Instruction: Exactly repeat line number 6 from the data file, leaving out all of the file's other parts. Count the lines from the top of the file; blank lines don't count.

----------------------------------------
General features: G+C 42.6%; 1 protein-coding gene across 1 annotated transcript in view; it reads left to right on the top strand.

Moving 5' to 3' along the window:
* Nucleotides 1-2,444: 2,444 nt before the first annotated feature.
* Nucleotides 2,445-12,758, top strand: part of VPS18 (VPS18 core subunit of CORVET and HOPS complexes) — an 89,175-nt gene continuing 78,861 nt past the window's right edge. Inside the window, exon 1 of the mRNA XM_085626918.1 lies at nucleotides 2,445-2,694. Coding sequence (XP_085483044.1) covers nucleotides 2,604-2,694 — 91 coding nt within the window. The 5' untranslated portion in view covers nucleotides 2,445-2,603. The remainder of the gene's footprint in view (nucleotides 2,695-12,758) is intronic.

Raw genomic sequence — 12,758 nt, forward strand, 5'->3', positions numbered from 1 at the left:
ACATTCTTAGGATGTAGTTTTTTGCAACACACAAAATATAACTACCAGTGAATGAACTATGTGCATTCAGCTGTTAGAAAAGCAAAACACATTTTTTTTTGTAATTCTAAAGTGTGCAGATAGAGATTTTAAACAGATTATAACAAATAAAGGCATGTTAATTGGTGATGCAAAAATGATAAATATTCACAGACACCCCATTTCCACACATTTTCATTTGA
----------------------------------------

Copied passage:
ACATTCTTAGGATGTAGTTTTTTGCAACACACAAAATATAACTACCAGTGAATGAACTATGTGCATTCAGCTGTTAGAAAAGCAAAACACATTTTTTTTTGTAATTCTAAAGTGTGCAGATAGAGATTTTAAACAGATTATAACAAATAAAGGCATGTTAATTGGTGATGCAAAAATGATAAATATTCACAGACACCCCATTTCCACACATTTTCATTTGA